The regularity of sanctions isn’t accidental. Leaked emails have revealed that DWP staff are under pressure from management to sanction claimants or else be subject to performance reviews and “personal improvement plans.” Sanctions can involve welfare payments being stopped altogether for anywhere between four weeks and three years.
The effectiveness of the measures have been called into question by campaigners and, recently, a report by the UK’s own National Audit Office. In a scathing assessment it found that sanctions pushed thousands of people into hardship and depression without any evidence that they actually worked. The study also found that the sanctions cost far more to administer than they save.
The Scottish National Party’s Mhairi Black MP has been a vocal opponent of the regime and recently brought forward a Private Member’s Bill in Westminster which sought to introduce a new code of conduct for Job Centre staff across the United Kingdom. The measure would require them to take individual circumstances into account before issuing a sanction. However, Conservative MPs filibustered the debate.
The British government’s approach has found critics beyond the corridors of Westminster too. A United Nations inquiry judged that the rights of disabled people had been “systematically violated” by changes to welfare and social care in the country. Disabled people have been disproportionately affected by the welfare changes and the report echoed what campaigners have been saying for a long time, that they had been victimized by a narrative that cast them as “lazy and putting a burden on taxpayers.”
The film is due for full release in the United States over Christmas, but it’s already been shown at the New York Film Festival in October. Laverty’s experience there convinced him that that the themes and issues it deals with are international.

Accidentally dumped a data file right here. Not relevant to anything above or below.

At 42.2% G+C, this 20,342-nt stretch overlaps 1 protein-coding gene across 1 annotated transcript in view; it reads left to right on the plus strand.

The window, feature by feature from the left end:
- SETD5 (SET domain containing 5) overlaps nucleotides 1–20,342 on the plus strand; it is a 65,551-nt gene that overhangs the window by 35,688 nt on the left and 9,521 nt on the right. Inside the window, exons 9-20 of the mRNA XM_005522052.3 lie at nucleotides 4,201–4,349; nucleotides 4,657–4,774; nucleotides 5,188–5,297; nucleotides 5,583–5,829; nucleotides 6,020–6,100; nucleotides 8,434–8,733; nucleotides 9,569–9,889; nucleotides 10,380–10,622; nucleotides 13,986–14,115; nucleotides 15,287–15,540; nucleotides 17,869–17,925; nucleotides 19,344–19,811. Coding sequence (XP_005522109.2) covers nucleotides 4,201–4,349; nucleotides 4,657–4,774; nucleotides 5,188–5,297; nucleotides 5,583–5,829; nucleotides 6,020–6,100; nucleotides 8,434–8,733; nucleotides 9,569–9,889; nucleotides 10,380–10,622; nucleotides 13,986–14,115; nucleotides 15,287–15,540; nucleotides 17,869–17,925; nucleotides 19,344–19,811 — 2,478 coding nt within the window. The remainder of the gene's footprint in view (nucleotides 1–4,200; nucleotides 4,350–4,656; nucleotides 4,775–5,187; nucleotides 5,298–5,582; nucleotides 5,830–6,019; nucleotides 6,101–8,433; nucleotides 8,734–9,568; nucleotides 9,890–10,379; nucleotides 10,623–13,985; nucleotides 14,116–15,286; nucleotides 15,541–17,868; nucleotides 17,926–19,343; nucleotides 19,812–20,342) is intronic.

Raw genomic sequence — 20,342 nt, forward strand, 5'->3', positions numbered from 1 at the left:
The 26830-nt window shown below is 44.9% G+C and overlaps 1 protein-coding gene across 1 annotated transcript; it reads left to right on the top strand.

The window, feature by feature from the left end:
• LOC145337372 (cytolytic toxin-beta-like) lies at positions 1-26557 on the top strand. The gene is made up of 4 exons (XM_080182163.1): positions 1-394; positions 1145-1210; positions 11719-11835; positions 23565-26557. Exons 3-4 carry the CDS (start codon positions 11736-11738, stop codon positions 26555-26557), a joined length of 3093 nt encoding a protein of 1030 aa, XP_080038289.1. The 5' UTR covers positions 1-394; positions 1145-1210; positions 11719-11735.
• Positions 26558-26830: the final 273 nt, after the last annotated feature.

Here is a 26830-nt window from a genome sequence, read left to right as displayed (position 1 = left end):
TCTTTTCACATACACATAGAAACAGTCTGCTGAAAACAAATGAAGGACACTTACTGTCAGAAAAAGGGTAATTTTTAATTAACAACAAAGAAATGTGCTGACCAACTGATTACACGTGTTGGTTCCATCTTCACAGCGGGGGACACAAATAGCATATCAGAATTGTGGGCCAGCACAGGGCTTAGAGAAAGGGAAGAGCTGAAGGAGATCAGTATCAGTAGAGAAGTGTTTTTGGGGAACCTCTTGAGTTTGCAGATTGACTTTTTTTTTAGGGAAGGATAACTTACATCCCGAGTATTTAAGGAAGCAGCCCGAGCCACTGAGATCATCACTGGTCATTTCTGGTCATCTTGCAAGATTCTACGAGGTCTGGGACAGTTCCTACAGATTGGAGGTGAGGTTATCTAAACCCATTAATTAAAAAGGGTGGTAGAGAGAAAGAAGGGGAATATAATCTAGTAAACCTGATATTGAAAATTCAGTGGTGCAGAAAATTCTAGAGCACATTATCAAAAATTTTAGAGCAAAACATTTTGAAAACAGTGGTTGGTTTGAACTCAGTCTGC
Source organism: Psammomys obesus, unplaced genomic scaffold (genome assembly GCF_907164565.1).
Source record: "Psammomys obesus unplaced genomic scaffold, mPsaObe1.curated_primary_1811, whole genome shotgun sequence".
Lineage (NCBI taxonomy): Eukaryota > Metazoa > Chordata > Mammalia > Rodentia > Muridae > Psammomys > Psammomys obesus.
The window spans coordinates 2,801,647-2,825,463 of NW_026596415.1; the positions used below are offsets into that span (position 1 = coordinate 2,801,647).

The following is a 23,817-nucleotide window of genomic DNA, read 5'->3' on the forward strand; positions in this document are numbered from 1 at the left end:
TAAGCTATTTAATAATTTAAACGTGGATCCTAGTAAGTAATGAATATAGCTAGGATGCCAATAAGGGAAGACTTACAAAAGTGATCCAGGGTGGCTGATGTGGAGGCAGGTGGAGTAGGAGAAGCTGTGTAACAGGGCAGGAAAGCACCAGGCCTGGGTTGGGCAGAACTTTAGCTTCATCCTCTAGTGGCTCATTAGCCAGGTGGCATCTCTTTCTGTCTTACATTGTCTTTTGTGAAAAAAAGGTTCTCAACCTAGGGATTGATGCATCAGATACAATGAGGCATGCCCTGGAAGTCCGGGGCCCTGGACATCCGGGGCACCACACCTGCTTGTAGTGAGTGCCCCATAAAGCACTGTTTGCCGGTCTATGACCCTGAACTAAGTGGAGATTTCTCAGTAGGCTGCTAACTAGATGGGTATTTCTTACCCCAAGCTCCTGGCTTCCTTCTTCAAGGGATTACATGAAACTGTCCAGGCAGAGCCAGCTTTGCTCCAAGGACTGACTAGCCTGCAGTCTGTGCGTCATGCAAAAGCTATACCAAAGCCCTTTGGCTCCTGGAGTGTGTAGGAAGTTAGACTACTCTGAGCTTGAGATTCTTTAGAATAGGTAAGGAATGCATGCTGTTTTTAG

“It was shown at the Lincoln Center and there was about nine hundred people there,” he explains, “I wondered what all these people would make of this little film set in the northeast of England. As I wandering around I passed by a beautiful church not that far from the center. There was a food cue outside and I got speaking to this guy called James Green. He was just recently made homeless because his Dad had died then he lost the house so he ended up on the streets. But just listening to his story, I thought this [film] could be ‘I, James Green.’ So I introduced the film like this.”
“Because, at the end of the day, it raises much bigger questions about how we organize our economy, even if we get rid of the sanctions regime. How are we going to share work? Can we have a society of people trying to look after each other?”
“Yes, there would probably be the occasional lazy bastard who sat on his arse watching telly. But isn’t it a better price to pay than driving people to depression or suicide? Can we not instead raise people’s spirits?”